ger growth-were without number.” The principal streets had been In the foregoing quotation from graded or as it was called in those Mr. Bross' History, what one may days, “turnpiked.” That is to say properly term the primitive condition they were simply thrown up as coun- of the streets of Chicago is aptly detry roads. This of course was a slight scribed, and perhaps the fact that the improvement on the streets as they city has at the present time more miles were originally laid out, but, it can- of splendid drives and boulevards than not be said that Chicago had a well any city in the United States, speaks improved roadway “prior to 1840," as loud as any other for the enteror in fact within several years there. prise and energy of its citizens. after. In his History of Chicago, Speaking of the streets of Chicago Hon. Wm. Bross-one of the pioneers it is interesting to note some of the of Chicago, who died in 1890—wrote, idiosyncrasies of those who gave them that there were no pavements in the their names. The boundary streets city in 1848. “In the spring,” said of the original town named he, "they would be simply impas- Washington, Jefferson, Kinzie and sible. I have at different times seen Dearborn. George Washington, empty wagons and drays stuck on Thomas Jefferson, General Henry Lake and Water streets, on every Dearborn and John Kinzie were the block between Wabash avenue and individuals who were thus honored, the river. Of course there was little and the fact that Kinzie was the or no business doing, for the people "father of Chicago," was perhaps of the city could not get about much, deemed a good and sufficient reason and the people of the country could for associating his name with that of not get in to do it. As the clerks had the father of his country in this way. nothing to do, they would exercise The early attachment of Jefferson's their wits by putting boards from name to a street running north and dry goods boxes in the holes from south, spoiled, in a measure, the symwhich drays and wagons had been metry of a system adopted in later dug out, with significant signs paint years, which was designed to be a pered on them, such as: No bottom petual object lesson in American hishere,' • The shortest road to tory.

Beginning with Washington China.' Sometimes one board would street, and going south, a stranger in be nailed across another and an old the Chicago of to-day will note the hat and coat fixed on it, with the fact that the streets running east and


west are named after the Presidents Franklin, Robert Cavelier La Salle, of the United States, in pretty nearly the earliest explorer of the “Illinois the order of their succession. Jeffer country,” General George Rogers son, who should have come next to Clark, General Lewis Cass and BenAdams, is left out, because, as already jamin Rush-another of the signers of stated, a street in another part of the the Independence Declaration-were city had been named after him before also honored by the founders of Chithis system was thought of. Madison cago in the naming of streets. comes next to Washington. Then Four streets in the north division comes Monroe, Adams, Jackson, Van of the city were early named after the Buren, Harrison, Polk and Taylor in four States, Ohio, Indiana, Michigan their order, and beyond this the and Illinois, and four streets have been numbered, as Presi- named after the great lakes, Ontario, dents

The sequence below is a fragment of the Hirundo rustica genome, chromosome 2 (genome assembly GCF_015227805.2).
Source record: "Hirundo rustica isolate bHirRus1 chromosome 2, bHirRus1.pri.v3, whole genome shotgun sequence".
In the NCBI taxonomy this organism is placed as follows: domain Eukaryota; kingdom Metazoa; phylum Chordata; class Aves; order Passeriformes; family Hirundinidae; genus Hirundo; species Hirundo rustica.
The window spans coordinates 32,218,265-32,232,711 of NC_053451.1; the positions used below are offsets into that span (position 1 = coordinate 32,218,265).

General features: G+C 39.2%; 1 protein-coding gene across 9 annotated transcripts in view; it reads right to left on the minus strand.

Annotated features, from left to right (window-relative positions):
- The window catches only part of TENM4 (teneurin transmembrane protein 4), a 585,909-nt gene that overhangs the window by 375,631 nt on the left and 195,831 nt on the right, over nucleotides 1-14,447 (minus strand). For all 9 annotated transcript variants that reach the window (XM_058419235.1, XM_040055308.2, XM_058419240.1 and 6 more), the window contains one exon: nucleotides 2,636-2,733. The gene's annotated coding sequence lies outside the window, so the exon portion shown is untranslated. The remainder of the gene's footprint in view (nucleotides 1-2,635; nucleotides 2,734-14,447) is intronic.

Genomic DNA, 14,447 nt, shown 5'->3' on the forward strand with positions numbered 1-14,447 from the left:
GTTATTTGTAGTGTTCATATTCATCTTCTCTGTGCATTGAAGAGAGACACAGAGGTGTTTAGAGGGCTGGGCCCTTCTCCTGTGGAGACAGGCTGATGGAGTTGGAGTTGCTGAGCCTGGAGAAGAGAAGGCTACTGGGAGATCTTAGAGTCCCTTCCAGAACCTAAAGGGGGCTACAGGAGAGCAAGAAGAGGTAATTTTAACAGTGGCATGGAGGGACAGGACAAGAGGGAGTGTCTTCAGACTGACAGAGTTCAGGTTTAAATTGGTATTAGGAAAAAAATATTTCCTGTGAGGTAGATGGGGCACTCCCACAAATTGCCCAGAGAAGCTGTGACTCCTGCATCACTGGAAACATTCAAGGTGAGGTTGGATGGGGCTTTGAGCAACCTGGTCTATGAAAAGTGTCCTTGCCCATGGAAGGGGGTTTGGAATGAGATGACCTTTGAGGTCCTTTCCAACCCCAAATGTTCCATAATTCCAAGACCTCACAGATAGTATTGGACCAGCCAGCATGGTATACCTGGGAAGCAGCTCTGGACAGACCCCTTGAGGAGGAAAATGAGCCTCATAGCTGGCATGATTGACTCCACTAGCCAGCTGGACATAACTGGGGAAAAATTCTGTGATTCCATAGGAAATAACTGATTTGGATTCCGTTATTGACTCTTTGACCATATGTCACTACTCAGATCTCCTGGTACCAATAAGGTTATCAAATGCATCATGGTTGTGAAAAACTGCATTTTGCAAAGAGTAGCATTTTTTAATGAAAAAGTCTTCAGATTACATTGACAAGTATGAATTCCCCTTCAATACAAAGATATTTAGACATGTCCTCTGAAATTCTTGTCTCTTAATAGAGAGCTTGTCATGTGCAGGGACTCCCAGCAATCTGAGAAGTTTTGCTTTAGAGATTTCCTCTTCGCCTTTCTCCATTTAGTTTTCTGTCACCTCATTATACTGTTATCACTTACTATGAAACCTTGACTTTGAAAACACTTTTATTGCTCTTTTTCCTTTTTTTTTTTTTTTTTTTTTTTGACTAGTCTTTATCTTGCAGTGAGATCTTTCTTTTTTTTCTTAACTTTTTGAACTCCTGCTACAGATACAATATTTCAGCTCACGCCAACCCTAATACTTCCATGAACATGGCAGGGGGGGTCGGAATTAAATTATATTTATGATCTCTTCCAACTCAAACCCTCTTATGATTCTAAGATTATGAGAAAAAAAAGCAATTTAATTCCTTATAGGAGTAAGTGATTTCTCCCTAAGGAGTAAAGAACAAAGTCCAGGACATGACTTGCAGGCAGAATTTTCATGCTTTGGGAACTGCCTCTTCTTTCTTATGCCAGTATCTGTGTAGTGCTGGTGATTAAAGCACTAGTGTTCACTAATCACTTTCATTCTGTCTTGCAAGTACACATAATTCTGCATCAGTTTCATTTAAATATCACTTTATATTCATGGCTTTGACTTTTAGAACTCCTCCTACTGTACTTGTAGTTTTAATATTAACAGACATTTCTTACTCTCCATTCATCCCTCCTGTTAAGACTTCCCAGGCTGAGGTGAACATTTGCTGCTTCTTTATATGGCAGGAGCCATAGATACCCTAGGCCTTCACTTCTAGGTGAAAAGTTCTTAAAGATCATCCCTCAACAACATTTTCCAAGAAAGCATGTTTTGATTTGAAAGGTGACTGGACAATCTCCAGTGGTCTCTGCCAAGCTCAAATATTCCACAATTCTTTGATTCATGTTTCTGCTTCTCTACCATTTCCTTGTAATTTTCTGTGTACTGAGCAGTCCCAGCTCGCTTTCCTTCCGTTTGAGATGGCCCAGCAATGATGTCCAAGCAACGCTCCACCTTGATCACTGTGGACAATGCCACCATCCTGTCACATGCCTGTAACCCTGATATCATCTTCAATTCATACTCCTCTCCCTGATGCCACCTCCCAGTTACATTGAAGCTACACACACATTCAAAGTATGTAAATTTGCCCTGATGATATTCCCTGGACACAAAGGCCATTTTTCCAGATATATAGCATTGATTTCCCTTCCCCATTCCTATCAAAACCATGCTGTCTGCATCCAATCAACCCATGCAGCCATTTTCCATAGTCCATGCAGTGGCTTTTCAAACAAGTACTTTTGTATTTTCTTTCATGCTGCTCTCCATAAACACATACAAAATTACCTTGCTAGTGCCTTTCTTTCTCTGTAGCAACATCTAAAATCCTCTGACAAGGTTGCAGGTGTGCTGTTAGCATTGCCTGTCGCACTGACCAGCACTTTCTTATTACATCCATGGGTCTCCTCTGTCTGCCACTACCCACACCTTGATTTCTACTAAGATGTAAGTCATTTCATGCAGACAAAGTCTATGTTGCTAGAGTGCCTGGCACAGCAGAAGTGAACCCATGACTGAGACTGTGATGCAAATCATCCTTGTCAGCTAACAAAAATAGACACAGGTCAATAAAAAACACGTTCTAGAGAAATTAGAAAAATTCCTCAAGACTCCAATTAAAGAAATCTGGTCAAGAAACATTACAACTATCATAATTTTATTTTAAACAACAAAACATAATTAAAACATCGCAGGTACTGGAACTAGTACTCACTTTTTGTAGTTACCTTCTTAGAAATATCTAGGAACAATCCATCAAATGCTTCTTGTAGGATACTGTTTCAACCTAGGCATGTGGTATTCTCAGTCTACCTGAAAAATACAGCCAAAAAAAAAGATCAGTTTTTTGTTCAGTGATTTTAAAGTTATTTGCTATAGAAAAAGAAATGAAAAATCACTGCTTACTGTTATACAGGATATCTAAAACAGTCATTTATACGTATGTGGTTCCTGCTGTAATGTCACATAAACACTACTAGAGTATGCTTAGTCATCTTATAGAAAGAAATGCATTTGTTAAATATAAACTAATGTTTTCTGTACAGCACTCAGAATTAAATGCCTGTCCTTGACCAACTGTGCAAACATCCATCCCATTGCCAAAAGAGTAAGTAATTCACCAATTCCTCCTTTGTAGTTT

not being made fast Erie, Huron and Superior. Outside enough to supply the demands for of the conspicuous already names for new thoroughfares. Tyler mentioned, the early settlers do not and Filmore were both ignored. appear to have cared for great names

John Randolph, "the sage of Roa- for their streets, but inclined rather noke," Robert Fulton, Charles Car- to perpetuation of their own patronyroll, of Carrollton, the last surviving mics, which now figure largely in signer of the Declaration of Indepen- street nomenclature. dence, DeWitt Clinton, Benjamin






Ar eighty-one years of age Thomas his majority, spent some time at DelAllen is one of the best preserved, hi Academy, at which his education physically and mentally, of the small was completed. Judson Allen, who number of those now living, who had had been actively engaged in business grown to manhood, when they became for some years in Harpersville, his residents of Chicago, prior to 1840. native town, was engaged among To-day. as when he landed here near- other things in merchandising at that ly fifty-six years ago, he is a typical place, and when Thomas decided to representative of the Empire State, in leave the farm he entered his which he was born and brought up. brother's mercantile establishment, Cordial in manner, apt in expression, and was associated with him in busiand full of the knowledge of men and ness until 1835. events gathered in many years of in- At that time he decided to come telligent observation, one seldom West, and fixed upon Chicago as his meets a more entertaining octogen- objective point. Among the friends arian.

of the Allen family of New York, was Mr. Allen was born in Harpersville, the distinguished statesman and lawBroome county, New York, April yer, Daniel S. Dickinson, and when 25th, 1810. He was a son of Linus Thomas Allen set out for Chicago he Allen-a descendant of Ethan Allen carried with him letters of introducof Revolutionary fame-and brother tion from Mr. Dickinson to two of to Hon. Judson Allen, well known as the leading citizens of the Western a member of Congress, and Judge of city. the courts of New York State, and at He was accompanied on this trip a later date as a distinguished citizen by his brother, Bennett Allen, and they of St. Louis.

reached the city about the 1st of Linus Allen a farmer, and November, 1835. Before locating Thomas grew up to sturdy manhood here they concluded to see more of upon terms of familiarity with all the surrounding country, and with kinds of farm labor. In his boyhood this object in view they spent nearly he attended the common schools two months travelling through Illiregularly, and, just before he attained nois and Wisconsin on horseback.